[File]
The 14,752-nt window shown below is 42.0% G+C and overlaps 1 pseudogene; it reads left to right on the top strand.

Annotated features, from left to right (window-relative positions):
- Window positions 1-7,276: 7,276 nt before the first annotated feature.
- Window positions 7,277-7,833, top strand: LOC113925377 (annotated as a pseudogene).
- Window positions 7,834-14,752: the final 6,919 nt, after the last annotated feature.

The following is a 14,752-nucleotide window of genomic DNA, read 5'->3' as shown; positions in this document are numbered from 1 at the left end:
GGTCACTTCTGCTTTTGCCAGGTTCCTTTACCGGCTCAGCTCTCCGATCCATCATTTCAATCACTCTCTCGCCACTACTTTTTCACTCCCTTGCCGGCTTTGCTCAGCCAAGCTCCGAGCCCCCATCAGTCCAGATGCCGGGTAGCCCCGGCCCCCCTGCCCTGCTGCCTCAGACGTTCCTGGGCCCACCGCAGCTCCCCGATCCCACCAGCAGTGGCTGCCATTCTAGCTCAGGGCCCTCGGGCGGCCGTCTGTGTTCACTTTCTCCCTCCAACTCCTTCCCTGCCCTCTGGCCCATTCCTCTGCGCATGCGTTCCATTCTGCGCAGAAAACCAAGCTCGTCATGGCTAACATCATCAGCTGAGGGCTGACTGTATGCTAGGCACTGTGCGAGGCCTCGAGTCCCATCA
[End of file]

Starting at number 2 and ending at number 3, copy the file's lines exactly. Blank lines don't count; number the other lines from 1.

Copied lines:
Annotated features, from left to right (window-relative positions):
- Window positions 1-7,276: 7,276 nt before the first annotated feature.